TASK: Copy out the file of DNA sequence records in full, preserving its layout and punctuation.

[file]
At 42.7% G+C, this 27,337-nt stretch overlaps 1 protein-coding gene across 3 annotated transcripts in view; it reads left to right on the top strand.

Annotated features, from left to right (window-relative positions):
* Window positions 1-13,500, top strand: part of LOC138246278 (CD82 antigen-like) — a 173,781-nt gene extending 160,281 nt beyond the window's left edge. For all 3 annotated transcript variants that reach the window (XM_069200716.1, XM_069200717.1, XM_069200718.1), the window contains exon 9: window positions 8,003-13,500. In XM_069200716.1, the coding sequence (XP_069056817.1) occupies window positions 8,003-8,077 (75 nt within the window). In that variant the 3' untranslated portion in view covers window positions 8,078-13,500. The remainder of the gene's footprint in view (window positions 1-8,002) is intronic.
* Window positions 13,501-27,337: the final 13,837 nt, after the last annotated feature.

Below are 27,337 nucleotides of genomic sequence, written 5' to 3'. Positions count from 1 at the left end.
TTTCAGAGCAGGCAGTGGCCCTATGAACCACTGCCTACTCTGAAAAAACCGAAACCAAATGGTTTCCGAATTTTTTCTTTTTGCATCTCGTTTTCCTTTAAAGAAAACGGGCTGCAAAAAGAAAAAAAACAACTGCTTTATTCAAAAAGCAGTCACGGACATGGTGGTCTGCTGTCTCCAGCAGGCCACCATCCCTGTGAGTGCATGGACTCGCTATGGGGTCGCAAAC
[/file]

At 42.7% G+C, this 27,337-nt stretch overlaps 1 protein-coding gene across 3 annotated transcripts in view; it reads left to right on the top strand.

Annotated features, from left to right (window-relative positions):
* Window positions 1-13,500, top strand: part of LOC138246278 (CD82 antigen-like) — a 173,781-nt gene extending 160,281 nt beyond the window's left edge. For all 3 annotated transcript variants that reach the window (XM_069200716.1, XM_069200717.1, XM_069200718.1), the window contains exon 9: window positions 8,003-13,500. In XM_069200716.1, the coding sequence (XP_069056817.1) occupies window positions 8,003-8,077 (75 nt within the window). In that variant the 3' untranslated portion in view covers window positions 8,078-13,500. The remainder of the gene's footprint in view (window positions 1-8,002) is intronic.
* Window positions 13,501-27,337: the final 13,837 nt, after the last annotated feature.

Below are 27,337 nucleotides of genomic sequence, written 5' to 3'. Positions count from 1 at the left end.
TTTCAGAGCAGGCAGTGGCCCTATGAACCACTGCCTACTCTGAAAAAACCGAAACCAAATGGTTTCCGAATTTTTTCTTTTTGCATCTCGTTTTCCTTTAAAGAAAACGGGCTGCAAAAAGAAAAAAAACAACTGCTTTATTCAAAAAGCAGTCACGGACATGGTGGTCTGCTGTCTCCAGCAGGCCACCATCCCTGTGAGTGCATGGACTCGCTATGGGGTCGCAAAC